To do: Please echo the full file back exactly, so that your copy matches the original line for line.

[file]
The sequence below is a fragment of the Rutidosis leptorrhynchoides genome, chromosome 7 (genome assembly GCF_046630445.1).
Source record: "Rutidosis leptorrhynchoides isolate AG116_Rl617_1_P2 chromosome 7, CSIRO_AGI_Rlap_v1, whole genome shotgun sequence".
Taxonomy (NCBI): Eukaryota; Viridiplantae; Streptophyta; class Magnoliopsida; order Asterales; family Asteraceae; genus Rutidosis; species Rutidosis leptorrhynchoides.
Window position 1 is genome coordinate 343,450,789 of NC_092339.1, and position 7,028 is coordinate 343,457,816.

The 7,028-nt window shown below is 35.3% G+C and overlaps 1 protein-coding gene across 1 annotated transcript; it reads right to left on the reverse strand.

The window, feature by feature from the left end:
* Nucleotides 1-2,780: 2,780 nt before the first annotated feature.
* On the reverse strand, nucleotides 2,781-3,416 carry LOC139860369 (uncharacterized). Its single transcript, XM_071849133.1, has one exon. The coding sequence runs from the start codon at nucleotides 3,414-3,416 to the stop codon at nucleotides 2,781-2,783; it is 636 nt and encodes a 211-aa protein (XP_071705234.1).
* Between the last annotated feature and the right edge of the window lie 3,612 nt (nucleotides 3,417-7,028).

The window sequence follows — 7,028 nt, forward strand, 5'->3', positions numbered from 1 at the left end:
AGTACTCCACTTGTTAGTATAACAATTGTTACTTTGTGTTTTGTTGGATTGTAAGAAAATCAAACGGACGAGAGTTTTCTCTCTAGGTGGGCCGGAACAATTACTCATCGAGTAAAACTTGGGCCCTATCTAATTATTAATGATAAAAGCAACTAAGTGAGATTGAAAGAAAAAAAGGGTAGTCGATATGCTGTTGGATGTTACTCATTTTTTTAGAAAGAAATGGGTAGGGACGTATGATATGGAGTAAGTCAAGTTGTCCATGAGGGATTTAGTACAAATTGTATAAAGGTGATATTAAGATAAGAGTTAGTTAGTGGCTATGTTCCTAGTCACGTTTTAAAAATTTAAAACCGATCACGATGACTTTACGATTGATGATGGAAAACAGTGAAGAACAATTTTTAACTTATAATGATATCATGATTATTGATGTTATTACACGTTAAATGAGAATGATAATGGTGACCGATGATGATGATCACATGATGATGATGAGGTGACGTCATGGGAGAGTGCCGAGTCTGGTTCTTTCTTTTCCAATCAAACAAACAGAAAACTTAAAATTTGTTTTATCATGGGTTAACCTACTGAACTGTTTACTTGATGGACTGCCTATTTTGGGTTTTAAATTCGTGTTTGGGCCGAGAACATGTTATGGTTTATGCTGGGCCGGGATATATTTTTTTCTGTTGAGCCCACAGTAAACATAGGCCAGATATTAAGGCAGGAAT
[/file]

The sequence below is a fragment of the Rutidosis leptorrhynchoides genome, chromosome 7 (genome assembly GCF_046630445.1).
Source record: "Rutidosis leptorrhynchoides isolate AG116_Rl617_1_P2 chromosome 7, CSIRO_AGI_Rlap_v1, whole genome shotgun sequence".
Taxonomy (NCBI): Eukaryota; Viridiplantae; Streptophyta; class Magnoliopsida; order Asterales; family Asteraceae; genus Rutidosis; species Rutidosis leptorrhynchoides.
Window position 1 is genome coordinate 343,450,789 of NC_092339.1, and position 7,028 is coordinate 343,457,816.

The 7,028-nt window shown below is 35.3% G+C and overlaps 1 protein-coding gene across 1 annotated transcript; it reads right to left on the reverse strand.

The window, feature by feature from the left end:
* Nucleotides 1-2,780: 2,780 nt before the first annotated feature.
* On the reverse strand, nucleotides 2,781-3,416 carry LOC139860369 (uncharacterized). Its single transcript, XM_071849133.1, has one exon. The coding sequence runs from the start codon at nucleotides 3,414-3,416 to the stop codon at nucleotides 2,781-2,783; it is 636 nt and encodes a 211-aa protein (XP_071705234.1).
* Between the last annotated feature and the right edge of the window lie 3,612 nt (nucleotides 3,417-7,028).

The window sequence follows — 7,028 nt, forward strand, 5'->3', positions numbered from 1 at the left end:
AGTACTCCACTTGTTAGTATAACAATTGTTACTTTGTGTTTTGTTGGATTGTAAGAAAATCAAACGGACGAGAGTTTTCTCTCTAGGTGGGCCGGAACAATTACTCATCGAGTAAAACTTGGGCCCTATCTAATTATTAATGATAAAAGCAACTAAGTGAGATTGAAAGAAAAAAAGGGTAGTCGATATGCTGTTGGATGTTACTCATTTTTTTAGAAAGAAATGGGTAGGGACGTATGATATGGAGTAAGTCAAGTTGTCCATGAGGGATTTAGTACAAATTGTATAAAGGTGATATTAAGATAAGAGTTAGTTAGTGGCTATGTTCCTAGTCACGTTTTAAAAATTTAAAACCGATCACGATGACTTTACGATTGATGATGGAAAACAGTGAAGAACAATTTTTAACTTATAATGATATCATGATTATTGATGTTATTACACGTTAAATGAGAATGATAATGGTGACCGATGATGATGATCACATGATGATGATGAGGTGACGTCATGGGAGAGTGCCGAGTCTGGTTCTTTCTTTTCCAATCAAACAAACAGAAAACTTAAAATTTGTTTTATCATGGGTTAACCTACTGAACTGTTTACTTGATGGACTGCCTATTTTGGGTTTTAAATTCGTGTTTGGGCCGAGAACATGTTATGGTTTATGCTGGGCCGGGATATATTTTTTTCTGTTGAGCCCACAGTAAACATAGGCCAGATATTAAGGCAGGAAT